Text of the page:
Thursday, 18 July 2024

Foodie Freak: Tips for becoming an eco-cook



Saving the planet should start in the kitchen. After all, that is where we consume most of it. Water, wildlife, vegetation, chemicals, packaging of all sorts – all of them pass through your kitchen before they pass through other parts of our homes.

I follow many different practices and I’ve been doing them now for so long that I don’t even realize I’m doing them most of the time. Hopefully, in this new year you will start new habits to lessen your footprint and readers will add their own tips after reading this.

I want to lessen my impact on the planet but I want to be smart about it. I think about the amount of fuel that is used to ship foods, the amount of energy that is used in processing them and the amount of water that is used in all of it. I can’t help but think that we don’t have droughts from lack of water but from overuse of it.

Save water

I keep a half gallon water bottle next to my kitchen sink and when I need some hot water instead of letting the water gradually get warm while running wastefully down the sink I catch it in the bottle and use the tepid water to water my plants, add to my aquarium, put in my water filter, or even to cook with.

You may be amazed at how many gallons you waste if you actually start saving them. I estimate that I save about 1,000 gallons a year by doing this.

If you think about it, if we didn’t use so much water every day then there would be that much more in the lakes and water table.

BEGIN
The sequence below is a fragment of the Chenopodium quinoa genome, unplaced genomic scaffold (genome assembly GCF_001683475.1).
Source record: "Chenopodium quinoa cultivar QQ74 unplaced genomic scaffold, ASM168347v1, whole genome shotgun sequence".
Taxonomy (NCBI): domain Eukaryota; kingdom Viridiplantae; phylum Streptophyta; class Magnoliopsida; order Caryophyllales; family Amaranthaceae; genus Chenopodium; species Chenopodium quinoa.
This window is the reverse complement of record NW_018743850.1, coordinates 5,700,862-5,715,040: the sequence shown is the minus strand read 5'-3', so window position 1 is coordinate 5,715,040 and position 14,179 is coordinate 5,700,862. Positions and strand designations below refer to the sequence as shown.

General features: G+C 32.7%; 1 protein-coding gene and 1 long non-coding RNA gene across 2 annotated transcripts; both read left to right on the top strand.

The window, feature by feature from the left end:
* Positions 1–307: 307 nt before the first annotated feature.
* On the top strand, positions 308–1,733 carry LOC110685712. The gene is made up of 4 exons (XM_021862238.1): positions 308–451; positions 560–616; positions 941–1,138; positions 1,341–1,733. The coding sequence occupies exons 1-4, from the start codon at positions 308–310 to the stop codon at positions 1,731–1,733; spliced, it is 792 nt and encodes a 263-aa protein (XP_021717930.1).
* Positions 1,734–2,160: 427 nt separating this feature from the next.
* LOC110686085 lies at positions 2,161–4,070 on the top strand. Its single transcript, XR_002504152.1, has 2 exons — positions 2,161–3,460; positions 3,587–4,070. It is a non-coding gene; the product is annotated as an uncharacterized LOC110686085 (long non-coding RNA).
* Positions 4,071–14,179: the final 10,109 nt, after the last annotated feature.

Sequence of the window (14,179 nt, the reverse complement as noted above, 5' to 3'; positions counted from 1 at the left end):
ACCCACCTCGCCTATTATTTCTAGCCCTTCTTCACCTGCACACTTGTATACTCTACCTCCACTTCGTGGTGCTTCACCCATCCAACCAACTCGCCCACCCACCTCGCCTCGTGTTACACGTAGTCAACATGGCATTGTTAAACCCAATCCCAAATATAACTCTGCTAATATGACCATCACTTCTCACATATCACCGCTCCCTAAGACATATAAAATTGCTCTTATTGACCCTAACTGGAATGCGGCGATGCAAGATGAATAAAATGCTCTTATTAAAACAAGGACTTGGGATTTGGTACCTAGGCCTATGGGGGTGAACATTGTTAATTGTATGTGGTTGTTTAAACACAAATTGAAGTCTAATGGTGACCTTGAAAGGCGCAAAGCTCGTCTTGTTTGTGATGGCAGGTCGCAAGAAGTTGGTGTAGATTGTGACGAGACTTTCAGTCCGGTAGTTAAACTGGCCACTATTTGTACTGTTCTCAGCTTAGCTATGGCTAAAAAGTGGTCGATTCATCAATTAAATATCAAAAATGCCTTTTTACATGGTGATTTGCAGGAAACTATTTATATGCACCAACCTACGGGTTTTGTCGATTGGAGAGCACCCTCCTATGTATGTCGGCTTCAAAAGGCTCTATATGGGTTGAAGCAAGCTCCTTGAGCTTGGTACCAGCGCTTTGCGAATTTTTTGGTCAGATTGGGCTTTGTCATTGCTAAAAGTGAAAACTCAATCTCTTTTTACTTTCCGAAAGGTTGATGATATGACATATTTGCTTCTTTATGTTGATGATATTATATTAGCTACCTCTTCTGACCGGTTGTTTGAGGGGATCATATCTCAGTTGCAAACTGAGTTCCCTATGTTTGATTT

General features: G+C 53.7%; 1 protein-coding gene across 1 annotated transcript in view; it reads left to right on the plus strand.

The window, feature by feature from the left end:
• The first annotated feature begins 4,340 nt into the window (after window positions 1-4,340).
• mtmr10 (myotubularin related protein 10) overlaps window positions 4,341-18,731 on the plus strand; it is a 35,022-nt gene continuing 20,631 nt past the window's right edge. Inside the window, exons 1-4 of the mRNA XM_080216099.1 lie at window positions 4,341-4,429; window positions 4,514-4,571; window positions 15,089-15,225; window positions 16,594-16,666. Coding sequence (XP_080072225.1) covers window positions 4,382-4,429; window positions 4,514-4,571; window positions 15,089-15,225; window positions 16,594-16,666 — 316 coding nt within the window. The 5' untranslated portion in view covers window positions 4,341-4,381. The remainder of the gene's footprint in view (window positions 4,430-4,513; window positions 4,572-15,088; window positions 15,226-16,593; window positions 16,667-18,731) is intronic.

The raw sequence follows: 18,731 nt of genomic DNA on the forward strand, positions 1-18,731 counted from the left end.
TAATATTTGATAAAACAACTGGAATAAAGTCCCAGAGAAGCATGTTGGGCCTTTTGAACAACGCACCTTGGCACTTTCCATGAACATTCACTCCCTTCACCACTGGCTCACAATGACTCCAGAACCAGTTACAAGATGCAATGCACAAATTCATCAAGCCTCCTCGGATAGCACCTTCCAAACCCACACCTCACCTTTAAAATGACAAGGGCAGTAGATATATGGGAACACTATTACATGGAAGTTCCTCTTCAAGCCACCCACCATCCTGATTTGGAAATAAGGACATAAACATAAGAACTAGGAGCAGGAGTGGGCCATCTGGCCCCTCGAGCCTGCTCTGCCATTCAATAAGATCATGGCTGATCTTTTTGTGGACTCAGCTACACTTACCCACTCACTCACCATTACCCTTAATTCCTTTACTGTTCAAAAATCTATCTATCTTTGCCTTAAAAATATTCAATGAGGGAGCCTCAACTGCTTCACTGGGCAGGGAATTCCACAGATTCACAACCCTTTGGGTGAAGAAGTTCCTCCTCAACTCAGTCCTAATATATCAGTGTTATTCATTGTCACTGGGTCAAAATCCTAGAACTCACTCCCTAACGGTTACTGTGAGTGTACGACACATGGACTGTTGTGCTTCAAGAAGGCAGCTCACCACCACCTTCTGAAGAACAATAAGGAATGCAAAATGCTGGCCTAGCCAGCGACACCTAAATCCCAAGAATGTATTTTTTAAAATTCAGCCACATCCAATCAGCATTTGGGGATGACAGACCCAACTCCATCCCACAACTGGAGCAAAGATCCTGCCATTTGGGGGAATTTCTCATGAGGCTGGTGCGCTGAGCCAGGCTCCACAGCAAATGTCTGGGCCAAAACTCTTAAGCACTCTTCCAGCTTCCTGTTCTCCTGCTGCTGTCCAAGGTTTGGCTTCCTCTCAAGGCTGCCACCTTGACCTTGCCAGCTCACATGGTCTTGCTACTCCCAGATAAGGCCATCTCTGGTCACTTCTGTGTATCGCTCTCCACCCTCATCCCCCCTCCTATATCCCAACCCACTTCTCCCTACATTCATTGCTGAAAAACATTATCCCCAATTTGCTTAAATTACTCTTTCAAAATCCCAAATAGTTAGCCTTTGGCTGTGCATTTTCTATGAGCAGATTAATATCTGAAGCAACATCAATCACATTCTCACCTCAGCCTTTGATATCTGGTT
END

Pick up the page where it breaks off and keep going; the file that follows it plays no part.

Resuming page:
Bring your own bags to the store

The canvas bags that you can reuse at the grocery stores I like but make me shake my head sometimes.

If you go to a major grocery chain you can purchase theirs for typically two or three dollars with their name and logo on it. Wait a minute! You want me to pay you $3 to advertise YOUR company? My local grocery store (Nylander's) carries generic canvas bags for only 99 cents. I’ve saved a couple bucks and am not someone else’s billboard.

I’ve purchased 10 of these bags and have two free from swag of the Lake County Wine Auction supplied by Kelseyville Lumber; between all of them they hold enough for even my largest grocery run.

The major grocery stores will give you a discount on your grocery bill – typically three to five cents per canvas bag – but be sure to remind them and tell them how many bags you have provided so they can apply the discount. There aren’t a lot of people using canvas bags yet so reminding the cashier will help assure you receive your discount.